In light of the vast difference of opinion regarding the interpretation of the definition of what Corbis sells and the legal effect of such sales, we cannot say that the facts are undisputed that Corbis's display of the photos of James Brown on its Web site did not in some way constitute an improper commercial use under either the Illinois common law or the Publicity Act. We therefore cannot conclude that the trial court erred in denying Corbis's motion to dismiss.
Emphasis added. (Read the full opinion here).

The affirmation of the trial court's denial of the motion to dismiss does not mean Corbis has lost. It will have to fight this battle at the trial court. If it loses there, Corbis likely will appeal the judgment all the way to the U.S. Supreme Court since First Amendment rights are at risk. While the final result won't be known for a while, the possibility that photographers and stock agencies will need a model release to display their photos to be licensed or to sell prints is a major concern.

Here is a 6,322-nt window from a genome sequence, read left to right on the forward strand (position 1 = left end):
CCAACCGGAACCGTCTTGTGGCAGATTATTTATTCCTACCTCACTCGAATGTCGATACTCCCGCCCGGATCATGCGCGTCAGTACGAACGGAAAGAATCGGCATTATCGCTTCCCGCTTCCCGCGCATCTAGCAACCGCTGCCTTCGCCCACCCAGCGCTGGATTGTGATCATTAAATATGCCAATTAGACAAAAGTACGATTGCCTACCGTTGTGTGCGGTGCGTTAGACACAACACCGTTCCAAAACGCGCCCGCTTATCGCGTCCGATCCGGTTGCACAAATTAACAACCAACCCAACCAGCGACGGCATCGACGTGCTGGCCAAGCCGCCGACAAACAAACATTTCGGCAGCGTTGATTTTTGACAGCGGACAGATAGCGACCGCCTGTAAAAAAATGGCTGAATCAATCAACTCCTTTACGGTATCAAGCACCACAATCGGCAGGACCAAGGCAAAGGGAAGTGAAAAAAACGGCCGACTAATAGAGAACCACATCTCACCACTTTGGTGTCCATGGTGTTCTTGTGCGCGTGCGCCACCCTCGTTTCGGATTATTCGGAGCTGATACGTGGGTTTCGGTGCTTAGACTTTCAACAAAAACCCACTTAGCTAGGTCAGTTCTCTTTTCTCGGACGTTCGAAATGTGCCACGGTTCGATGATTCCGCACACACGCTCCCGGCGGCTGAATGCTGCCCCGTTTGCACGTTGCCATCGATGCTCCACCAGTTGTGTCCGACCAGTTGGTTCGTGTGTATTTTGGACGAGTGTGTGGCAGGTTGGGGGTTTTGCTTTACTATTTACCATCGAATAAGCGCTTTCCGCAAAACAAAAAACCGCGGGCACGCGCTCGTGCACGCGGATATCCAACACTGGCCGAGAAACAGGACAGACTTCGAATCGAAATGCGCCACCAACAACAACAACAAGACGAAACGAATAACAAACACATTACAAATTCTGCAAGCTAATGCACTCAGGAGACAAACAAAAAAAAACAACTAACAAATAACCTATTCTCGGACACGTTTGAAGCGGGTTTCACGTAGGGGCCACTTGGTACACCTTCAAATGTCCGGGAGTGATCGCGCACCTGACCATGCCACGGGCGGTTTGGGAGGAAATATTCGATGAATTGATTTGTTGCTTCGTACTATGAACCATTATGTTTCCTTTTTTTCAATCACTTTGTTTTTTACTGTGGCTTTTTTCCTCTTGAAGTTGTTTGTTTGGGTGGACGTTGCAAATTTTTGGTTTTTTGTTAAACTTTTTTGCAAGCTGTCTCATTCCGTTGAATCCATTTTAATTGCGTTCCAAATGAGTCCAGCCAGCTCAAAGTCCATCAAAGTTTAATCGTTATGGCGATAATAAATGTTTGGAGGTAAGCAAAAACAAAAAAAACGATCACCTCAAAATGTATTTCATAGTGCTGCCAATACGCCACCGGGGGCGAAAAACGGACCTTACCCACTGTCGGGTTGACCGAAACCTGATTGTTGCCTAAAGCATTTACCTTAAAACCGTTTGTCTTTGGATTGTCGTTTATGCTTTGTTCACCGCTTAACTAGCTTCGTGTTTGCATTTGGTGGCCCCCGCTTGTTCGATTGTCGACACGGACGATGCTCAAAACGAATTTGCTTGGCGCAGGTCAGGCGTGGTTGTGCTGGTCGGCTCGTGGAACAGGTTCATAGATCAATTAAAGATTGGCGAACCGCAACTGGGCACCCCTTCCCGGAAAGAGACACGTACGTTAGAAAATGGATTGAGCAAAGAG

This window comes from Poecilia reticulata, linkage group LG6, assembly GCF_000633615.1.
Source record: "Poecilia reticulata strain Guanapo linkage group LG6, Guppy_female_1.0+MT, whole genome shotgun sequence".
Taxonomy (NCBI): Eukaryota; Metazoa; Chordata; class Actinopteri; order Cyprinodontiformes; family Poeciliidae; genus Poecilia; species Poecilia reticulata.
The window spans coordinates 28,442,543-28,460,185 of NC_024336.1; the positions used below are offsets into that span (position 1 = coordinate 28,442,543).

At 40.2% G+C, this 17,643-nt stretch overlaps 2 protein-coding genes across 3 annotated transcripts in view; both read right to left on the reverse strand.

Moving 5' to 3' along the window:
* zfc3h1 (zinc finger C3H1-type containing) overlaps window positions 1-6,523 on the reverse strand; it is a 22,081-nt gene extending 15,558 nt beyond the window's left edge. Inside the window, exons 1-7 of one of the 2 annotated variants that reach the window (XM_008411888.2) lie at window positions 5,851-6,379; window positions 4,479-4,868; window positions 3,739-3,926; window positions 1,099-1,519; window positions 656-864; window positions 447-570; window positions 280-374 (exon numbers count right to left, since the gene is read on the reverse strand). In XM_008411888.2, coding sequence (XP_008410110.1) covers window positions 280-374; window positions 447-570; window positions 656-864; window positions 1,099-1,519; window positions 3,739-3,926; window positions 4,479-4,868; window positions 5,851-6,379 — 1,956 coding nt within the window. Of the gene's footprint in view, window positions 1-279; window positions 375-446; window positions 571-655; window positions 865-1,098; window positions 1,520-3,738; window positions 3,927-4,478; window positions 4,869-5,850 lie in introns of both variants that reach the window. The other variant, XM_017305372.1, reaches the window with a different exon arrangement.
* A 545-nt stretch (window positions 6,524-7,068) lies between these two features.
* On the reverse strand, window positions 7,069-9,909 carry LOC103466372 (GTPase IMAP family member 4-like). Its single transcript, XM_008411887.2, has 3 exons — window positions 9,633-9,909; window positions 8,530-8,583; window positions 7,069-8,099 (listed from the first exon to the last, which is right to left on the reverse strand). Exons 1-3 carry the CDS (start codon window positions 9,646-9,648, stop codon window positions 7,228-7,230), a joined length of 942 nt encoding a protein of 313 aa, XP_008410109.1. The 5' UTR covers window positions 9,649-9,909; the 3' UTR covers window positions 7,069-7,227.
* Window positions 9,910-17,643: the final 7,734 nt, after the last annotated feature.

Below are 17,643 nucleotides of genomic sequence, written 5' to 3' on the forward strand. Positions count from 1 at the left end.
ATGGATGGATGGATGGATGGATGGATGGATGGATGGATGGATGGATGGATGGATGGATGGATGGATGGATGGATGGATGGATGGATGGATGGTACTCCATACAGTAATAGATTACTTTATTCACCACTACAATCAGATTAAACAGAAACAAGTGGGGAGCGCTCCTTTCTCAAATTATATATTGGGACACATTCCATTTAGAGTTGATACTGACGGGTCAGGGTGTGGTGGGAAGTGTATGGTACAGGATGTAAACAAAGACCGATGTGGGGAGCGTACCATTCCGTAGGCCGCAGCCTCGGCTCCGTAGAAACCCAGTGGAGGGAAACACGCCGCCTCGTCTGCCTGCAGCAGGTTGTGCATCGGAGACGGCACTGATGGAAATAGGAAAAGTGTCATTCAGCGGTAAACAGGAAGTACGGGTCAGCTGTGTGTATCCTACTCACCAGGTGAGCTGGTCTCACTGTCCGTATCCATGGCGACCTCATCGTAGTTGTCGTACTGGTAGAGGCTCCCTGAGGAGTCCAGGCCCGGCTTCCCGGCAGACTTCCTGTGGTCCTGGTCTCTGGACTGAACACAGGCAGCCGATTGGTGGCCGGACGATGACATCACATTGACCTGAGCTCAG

Take my advice; get professional help.
PhotoAttorney®

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Aug 9, 2007

Photography Not Allowed - 2

A videographer recorded his confrontation with a deputy county sheriff. Click the link that says "Click here to watch Movie" below the red box to "Report Broken Media." Caveat: the source of the video is unknown and has nothing to do with the other videos advertised on the page.

Thanks to Tim Atherton for submitting this link.

Aug 8, 2007

Photography Not Allowed - 1

Starting now, this blog will keep a running list of reports of photographers being told they can't shoot. The Chicago Tribune has the first honors.